The Pink Charm
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Childrens Behaviors to Manage – Every thing you need to know

What to do if your child misbehaves for every little thing?

Be an example of the childrens behaviors to Manage. The children learn by watching everyone around them, especially their parents.

When you use good manners and coping strategies, you are teaching your children to do the same.

Make children notice when adults share.

Talking about:

  • Tantrums because they can’t find a toy
  • He yells at his brother because he’s on his way
  • Hit mom because she’s crazy
  • Refuse to clean up their messes

So what’s the problem? Why do some children behave like this?

As parents, we often think our child is just tricky, but most of the time, it’s just because we don’t know what is causing the behavior.

Actual behavior doesn’t matter. What matters are the events that led to the behavior (triggers) and what made your child struggle to meet expectations (ability to delay)?

Let me tell you about my little man. When he was young, he was very frustrated because he misbehaved all the time. He kept having tantrums about nothing.

What I didn’t realize is that I was frustrated.

He couldn’t communicate well, was very routine and had difficulty switching from one activity to the next, and couldn’t handle his stress well when he couldn’t accomplish something.


How did I deal with it?

First, I used behavior management tricks that worked for my oldest son.
1. Incentives for good behavior
2. Praise
3. 1, 2, 3 magic (count to 3, the child fulfills within this time; otherwise, there is a consequence)
4. Time limits
5. Time outs
6. Consequences for inappropriate behavior
7. Revoking privileges

Nothing worked! It just flatly refused to function correctly. He even convinced him that it could be ODD (oppositional defiant disorder).

After trying everything I could think of, I decided it was time to commit.

Finally listened to my son.

Followed his signals (as it wasn’t verbal).

Listened to the events that led to his anger and made conclusions about his triggers.

I realized that he was very routine and had to finish his job before moving on to a new assignment.

So I warned him for 5 minutes when it was time to transition and helped him do his homework when needed.

I realized that he didn’t have good coping skills when something wasn’t going his way.

So, I started speaking to him calmly, asking him to show me where he needed help and model how I expected him to speak.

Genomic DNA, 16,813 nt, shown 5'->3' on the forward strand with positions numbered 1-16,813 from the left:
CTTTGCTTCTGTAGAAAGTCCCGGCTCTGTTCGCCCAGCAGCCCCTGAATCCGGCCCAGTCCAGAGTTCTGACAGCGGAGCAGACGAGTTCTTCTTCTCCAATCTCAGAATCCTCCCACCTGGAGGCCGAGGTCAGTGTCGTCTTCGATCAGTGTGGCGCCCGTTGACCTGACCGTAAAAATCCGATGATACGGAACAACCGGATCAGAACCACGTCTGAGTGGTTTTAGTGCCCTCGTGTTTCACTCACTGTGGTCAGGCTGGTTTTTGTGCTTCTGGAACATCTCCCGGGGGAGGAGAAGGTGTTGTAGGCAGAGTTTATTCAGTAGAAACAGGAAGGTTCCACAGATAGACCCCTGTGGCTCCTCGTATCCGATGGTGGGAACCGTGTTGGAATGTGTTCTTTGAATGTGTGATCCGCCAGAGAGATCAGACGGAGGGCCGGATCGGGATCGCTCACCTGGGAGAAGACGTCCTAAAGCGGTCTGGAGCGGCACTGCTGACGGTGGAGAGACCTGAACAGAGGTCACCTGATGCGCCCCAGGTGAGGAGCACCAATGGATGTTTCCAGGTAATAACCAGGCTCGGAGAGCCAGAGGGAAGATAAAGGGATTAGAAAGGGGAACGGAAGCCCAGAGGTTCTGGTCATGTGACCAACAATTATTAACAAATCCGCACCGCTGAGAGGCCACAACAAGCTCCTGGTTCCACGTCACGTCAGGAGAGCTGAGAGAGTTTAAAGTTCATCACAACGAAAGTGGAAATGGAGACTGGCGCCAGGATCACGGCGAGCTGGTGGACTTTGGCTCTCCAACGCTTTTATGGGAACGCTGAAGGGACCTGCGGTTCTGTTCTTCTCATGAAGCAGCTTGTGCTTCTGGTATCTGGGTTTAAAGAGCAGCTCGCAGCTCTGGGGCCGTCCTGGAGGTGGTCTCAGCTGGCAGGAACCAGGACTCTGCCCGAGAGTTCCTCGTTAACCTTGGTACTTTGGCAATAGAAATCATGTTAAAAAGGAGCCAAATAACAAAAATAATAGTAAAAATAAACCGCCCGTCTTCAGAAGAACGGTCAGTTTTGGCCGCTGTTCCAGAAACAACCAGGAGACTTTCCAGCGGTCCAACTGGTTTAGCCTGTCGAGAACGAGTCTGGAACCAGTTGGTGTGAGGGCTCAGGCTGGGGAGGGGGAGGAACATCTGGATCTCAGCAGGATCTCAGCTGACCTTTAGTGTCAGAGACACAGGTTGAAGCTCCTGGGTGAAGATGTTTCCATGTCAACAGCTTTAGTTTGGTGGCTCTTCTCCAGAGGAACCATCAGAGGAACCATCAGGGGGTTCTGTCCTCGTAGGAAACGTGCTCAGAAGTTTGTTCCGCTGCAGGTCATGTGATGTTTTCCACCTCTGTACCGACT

I just told him in a soft, soothing voice that there was no need to be angry that mom was here to help him.

As I became more attuned to his needs and helped him improve his lack of skills, he became happier, and his behavior began to decline.

How do I decide which behaviors to deal with? Can’t I deal with all of them?

We got an idea of what we were facing, what we were going to commit to, and what we didn’t want to work on at the time.

I have to deal with:

Sometimes you have to enforce your will on your child. Usually, this implies a security issue.

My son doesn’t like to hold my hand in the parking lot, but he has no choice when there are cars near us.
I know I risk it breaking down, but it’s a shame.

However, I have an option for an afterthought. I can speak to my son later and discuss why I need to hold his hand.

I know my son likes to be independent, so I commit to him by allowing him to walk independently as long as he stays around me, but he should hold my hand once there are cars.

Things I don’t have time for:

You can’t handle everything, or your stress level will skyrocket. So decide which elements can be on the display in the background.

For us, our son doesn’t like to sit at dinner. This is the least of our worries, so we decided to let it go until we had other behaviors to manage under the covers.

After successfully meeting your other needs, we’re finally going to start taking a seat for dinner.

How to deal with the rest:

It’s a good idea to keep a journal or record the events that lead to behavior (who, what, where, and when). Then look for a trend.

Your child may be delicate in the morning, but they will often exhibit adverse behaviors to manage after being awake for a while. You might conclude that they are tired and need more naps.

If your child keeps misbehaving while interrupting an activity, they’re involved in, and they may have difficulty transitioning.

Skills Your Child May Need Additional Help With:

  • Language and communication
  • Attention Skills and Working Memory
  • Emotional and self-regulatory skills (practical work)
  • Cognitive flexibility
  • Social thinking skills

When a child feels they cannot achieve something, it is human nature to avoid that task. Challenging behaviors to manage are an effective avoidance strategy.

Working with your child, rather than against them, will make them feel like you understand their needs and care for them.

Work with your child. Talk to them about your concerns related to completing a specific task, and then share your concerns. Brainstorm a solution that is acceptable to both of you.

When I adopted this technique, my world changed completely. My stress, which revolves around dealing with my defiant son, is gone. I’m happy, he’s pleased, and so are the rest of our family.

As parents, one of our jobs is to teach our children, but our other job is to learn from our children.

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